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Keep Little Ghosts and Goblins Safe, Happy and Healthy This Halloween With Advice From Experts at Children’s Hospital

Preventing belly aches, nightmares and pedestrian accidents top concerns of holiday

Experts at Children’s Hospital of Pittsburgh of UPMC are offering some simple tips for families to follow this Halloween to avoid a trip to the emergency room for young superheroes and princesses.

What scares us the most this Halloween?
Pedestrian accidents are the top safety concern on Halloween as young trick-or-treaters excitedly roam the streets in costumes that may limit their field of vision and make it difficult for drivers to see them, according to Barbara A. Gaines, MD, director of the Benedum Pediatric Trauma Program at Children’s.

The number of child pedestrian deaths is four times higher on Halloween evening than on any other night of the year, according to a study by the U.S. Centers for Disease Control and Prevention. “On Halloween, kids are at a very real danger of being hit by a car because they are so excited, they may run from house to house, crossing streets without looking or darting into the street from in between parked cars,” Dr. Gaines said. “Adults should always supervise trick-or-treaters and make sure they have brightly colored costumes or bags. When driving is absolutely necessary during the hours of trick-or-treating, motorists should use extreme caution.”

The appropriate costume can also help prevent injuries, Dr. Gaines said. Injuries from falls also are common on Halloween, caused when children trip because of the length of a costume or because they cannot see where they are walking. All trick-or-treaters should carry flashlights.

How much candy is too much?
Adults and kids should be careful not to overindulge in candy this Halloween, according to experts at Children’s Weight Management and Wellness Center.

“We encourage children to walk instead of being driven when trick-or-treating, so they are getting good exercise,” said Megan McQuaide, a registered dietitian in the center. “Kids can still enjoy Halloween and some of the candy they get from trick-or-treating, but the adults need to set some ground rules and make sure kids follow them.”

For instance, McQuaide recommends allowing a child to have two small pieces of candy a day – one in their lunch and one after dinner – for the first week or two following Halloween. After that, the candy should be discarded.

“Beyond that, the excitement of Halloween candy has worn off and people often find themselves eating the candy just because it’s there,” she said. “This approach is a good compromise that allows kids to enjoy Halloween without going overboard.”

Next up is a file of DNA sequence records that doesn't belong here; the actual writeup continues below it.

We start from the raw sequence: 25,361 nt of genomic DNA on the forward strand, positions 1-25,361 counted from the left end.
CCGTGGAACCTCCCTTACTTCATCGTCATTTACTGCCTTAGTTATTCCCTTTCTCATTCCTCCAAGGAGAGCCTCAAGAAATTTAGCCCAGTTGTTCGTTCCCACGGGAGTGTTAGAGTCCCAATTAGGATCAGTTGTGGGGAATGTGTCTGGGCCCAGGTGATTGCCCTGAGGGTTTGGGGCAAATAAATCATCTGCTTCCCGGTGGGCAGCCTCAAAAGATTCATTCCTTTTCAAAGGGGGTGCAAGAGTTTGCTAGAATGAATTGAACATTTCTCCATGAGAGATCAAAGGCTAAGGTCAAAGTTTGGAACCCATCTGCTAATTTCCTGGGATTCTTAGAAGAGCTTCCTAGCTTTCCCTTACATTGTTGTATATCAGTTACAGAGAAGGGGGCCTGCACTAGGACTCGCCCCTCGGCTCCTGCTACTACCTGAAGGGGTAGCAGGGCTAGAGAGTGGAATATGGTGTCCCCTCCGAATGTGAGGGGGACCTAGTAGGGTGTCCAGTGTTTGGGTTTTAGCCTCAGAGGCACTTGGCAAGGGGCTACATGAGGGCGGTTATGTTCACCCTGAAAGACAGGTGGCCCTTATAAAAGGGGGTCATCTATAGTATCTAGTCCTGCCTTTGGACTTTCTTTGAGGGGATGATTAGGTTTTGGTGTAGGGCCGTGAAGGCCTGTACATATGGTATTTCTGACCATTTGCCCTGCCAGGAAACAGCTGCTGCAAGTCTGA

How scary is too scary?
The scariest aspects of Halloween, such as haunted houses and frightening costumes, may be too overwhelming for young kids, according to child development experts at Children’s.

Gruesome costumes, spooky movies and frightening haunted houses can be emotionally stressful for children, especially for children under the age of 6, and for some older children as well, said Lawrence Newman, PhD, a psychologist in Behavioral Health at Children’s.

“Such Halloween traditions as haunted houses and horror movies are not intended for preschoolers and young children, who typically don't distinguish pretend from reality as well as older children,” Dr. Newman said. “Children can become overwhelmed with fear, or, later on, have nightmares or show other anxieties.”

When parents are unsure whether or not a Halloween event is appropriate for children, the first step is to learn about the event and what age group the event is intended for, according to Dr. Newman. When still unsure whether the event would be at the right developmental level, the best recommendation is then to discuss the scary aspects of the event with children beforehand, he said. When age-appropriate, parents can give the child the option of participating or not. Such discussions prepare the child that something might be pretend though possibly frightening. By including the child in the decision-making process, parents give him or her a sense of control over that involvement.

If children do want to go to a scary Halloween event, parents also should make sure kids know they can leave at any time during the visit if what they see is too frightening.

Learn more Halloween safety tips at Children’s Injury Prevention Web site.

Contacts:

Marc Lukasiak, 412-692-7919 or 412-692-5016, Marc.Lukasiak@chp.edu
Melanie Finnigan, 412-692-5502 or 412-692-5016, Melanie.Finnigan@chp.edu

Last Update
April 22, 2008
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Last Update
April 22, 2008
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